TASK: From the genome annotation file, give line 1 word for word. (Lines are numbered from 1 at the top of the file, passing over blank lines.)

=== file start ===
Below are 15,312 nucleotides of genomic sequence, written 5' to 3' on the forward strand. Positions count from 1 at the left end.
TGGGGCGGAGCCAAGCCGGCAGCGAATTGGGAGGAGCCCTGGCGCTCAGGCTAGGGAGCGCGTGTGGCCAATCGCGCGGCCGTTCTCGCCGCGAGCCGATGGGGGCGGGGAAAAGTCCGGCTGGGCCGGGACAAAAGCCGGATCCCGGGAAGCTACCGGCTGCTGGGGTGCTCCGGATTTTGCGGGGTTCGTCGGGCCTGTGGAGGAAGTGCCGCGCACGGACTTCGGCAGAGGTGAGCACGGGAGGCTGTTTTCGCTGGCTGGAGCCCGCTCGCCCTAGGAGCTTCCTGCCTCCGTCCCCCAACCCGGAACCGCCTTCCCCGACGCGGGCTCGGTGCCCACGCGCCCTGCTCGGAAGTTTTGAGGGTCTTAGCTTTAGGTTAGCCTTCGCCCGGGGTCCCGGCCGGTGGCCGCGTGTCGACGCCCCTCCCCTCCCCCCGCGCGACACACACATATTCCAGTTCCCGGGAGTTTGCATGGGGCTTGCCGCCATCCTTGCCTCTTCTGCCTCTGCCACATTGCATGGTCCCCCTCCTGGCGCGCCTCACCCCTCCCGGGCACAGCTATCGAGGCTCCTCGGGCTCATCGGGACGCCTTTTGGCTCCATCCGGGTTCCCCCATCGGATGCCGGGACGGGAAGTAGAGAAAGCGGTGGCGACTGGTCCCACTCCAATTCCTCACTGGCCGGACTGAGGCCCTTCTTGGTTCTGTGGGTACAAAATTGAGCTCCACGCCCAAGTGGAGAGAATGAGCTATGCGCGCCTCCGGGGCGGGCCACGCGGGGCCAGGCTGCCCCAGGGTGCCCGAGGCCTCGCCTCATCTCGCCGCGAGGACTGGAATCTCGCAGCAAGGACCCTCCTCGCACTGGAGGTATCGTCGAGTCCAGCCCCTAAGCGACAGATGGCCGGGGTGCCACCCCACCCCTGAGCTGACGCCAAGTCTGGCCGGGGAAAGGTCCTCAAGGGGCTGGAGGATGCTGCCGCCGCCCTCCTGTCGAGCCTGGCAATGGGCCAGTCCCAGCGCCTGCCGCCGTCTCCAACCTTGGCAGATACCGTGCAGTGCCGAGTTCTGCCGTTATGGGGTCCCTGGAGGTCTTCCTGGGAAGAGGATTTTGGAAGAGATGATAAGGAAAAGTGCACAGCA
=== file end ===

Below are 15,312 nucleotides of genomic sequence, written 5' to 3' on the forward strand. Positions count from 1 at the left end.